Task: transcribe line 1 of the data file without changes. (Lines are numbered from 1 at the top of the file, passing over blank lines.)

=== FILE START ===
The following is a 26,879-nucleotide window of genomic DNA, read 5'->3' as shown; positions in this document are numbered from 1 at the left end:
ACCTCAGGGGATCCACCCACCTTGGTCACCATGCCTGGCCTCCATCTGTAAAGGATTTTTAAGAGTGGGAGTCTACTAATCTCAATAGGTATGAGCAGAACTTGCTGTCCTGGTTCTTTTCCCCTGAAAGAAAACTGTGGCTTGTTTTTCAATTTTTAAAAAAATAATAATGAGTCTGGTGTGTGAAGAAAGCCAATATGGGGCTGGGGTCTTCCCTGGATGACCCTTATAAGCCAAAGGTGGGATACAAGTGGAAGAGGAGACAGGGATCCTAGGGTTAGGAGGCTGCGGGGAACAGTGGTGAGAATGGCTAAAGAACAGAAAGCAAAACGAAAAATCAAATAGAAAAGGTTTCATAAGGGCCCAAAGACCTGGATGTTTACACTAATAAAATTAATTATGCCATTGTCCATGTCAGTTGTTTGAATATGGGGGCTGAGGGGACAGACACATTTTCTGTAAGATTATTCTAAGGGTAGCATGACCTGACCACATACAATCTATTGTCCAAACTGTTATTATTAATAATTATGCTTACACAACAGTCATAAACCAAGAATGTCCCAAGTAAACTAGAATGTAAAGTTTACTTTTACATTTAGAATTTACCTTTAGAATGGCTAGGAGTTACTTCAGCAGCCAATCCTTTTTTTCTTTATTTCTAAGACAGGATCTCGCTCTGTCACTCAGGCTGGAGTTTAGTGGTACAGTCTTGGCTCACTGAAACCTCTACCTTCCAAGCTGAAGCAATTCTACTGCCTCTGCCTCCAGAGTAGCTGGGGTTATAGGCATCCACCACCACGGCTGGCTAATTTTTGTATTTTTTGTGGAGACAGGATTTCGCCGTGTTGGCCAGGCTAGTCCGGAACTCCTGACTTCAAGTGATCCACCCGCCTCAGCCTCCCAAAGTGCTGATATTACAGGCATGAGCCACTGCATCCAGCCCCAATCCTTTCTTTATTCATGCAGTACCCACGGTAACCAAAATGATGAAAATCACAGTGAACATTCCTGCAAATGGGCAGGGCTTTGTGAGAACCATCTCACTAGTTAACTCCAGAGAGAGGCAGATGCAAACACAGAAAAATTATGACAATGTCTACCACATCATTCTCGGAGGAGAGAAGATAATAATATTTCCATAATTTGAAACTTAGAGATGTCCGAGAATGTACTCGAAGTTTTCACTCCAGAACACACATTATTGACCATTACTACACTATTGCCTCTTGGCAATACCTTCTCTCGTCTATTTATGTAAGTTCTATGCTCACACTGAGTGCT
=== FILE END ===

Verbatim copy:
The following is a 26,879-nucleotide window of genomic DNA, read 5'->3' as shown; positions in this document are numbered from 1 at the left end: